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Perceiving and Processing

INDIVIDUALS LEARN IN DIFFERENT WAYS. These different ways of learning are referred to as learning style. There are numerous learning style theories (Clark, 2000; Fardouly, 1998; Peirce, 2000). For example, the left brain versus the right brain and the seven human intelligences. This article will focus on differences in perceiving and processing information. Specifically, the differences between concrete and abstract perceivers and active and reflective processors.


Since individuals perceive and process information in different ways, learning style is an important component to consider when planning instructional methods. Failure to gear methods to how students learn best can result in students not acquiring skills and knowledge from the instruction.

Abstract and Concrete Perceivers

The first dimension is how a learner perceives information. Concrete and abstract perceivers take in information in very different ways. Although individuals can be a combination of both, they tend to favor one over the other.

Abstract perceivers learn information best by analyzing it. They prefer to watch, observe, and think about the information. This student learns well from traditional lecture style teaching methods.

Concrete perceivers learn information best by having direct or hands-on experience. In other words, they learn by doing, acting, sensing, and feeling. This student would learn better from simulations, using models, and direct experience.

Reflective and Active Processors

The second dimension is how learning is processed. This is what the indivdual does with the new knowledge or skill once it is introduced. Once again an individual can be a combination of both types, but tends to favor one over the other.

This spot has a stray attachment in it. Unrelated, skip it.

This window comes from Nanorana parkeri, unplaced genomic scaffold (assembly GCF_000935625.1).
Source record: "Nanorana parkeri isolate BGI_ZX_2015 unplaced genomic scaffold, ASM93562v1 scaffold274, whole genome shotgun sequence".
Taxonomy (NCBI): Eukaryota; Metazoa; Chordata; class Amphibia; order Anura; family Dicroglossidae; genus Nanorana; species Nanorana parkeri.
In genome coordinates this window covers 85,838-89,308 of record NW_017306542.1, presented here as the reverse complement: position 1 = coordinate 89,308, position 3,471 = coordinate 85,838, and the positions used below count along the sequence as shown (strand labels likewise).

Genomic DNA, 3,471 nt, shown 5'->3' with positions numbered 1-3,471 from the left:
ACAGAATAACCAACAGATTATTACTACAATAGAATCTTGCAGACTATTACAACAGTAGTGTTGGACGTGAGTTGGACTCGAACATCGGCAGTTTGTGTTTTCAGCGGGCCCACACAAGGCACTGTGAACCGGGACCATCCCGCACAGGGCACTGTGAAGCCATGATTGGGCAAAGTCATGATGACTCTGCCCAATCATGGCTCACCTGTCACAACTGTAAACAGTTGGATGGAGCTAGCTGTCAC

Reflective processors prefer to reflect and think about the new information. This helps them to make sense of the information. Traditional instruction methods, such as theoretical readings or reflective thinking, helps this type of student.

Active processors prefer to put this new knowledge to immediate use. They want to further test and process this information through direct experience. Further hands-on type experiences or group work would help this student to process the information.

How Perceiving and Processing Work Together

Although it may seem that concrete perception and active processing always go together, an individual can actually be any combination of perceiver and processor. Therefore, there are four possible types: abstract perceiver/reflective processor (assimilator); abstract perceiver/active processor (converger); concrete perceiver/active processor (acommodator); and reflective perceiver/reflective processor (diverger).

These four types make up what is know as Kolb's Experiential Learning Styles. For more information on Kolb's theory, see the links below. Kolb uses a proprietary 12 item assessment to determine learning style, but similar web based tools can also be used for free (see the links below).


Instructional methods should take into consideration how students perceive and process information, in addition to other learning style theory attributes. For example, if only traditional lecture style instruction is used, those who are concrete perceivers and active processors may not learn the required skills or information.

Therefore, instructors should ideally analyze student learning styles and plan instruction accordingly. If that is not feasible, they should at least vary instructional methods in order to benefit a range of learning styles.

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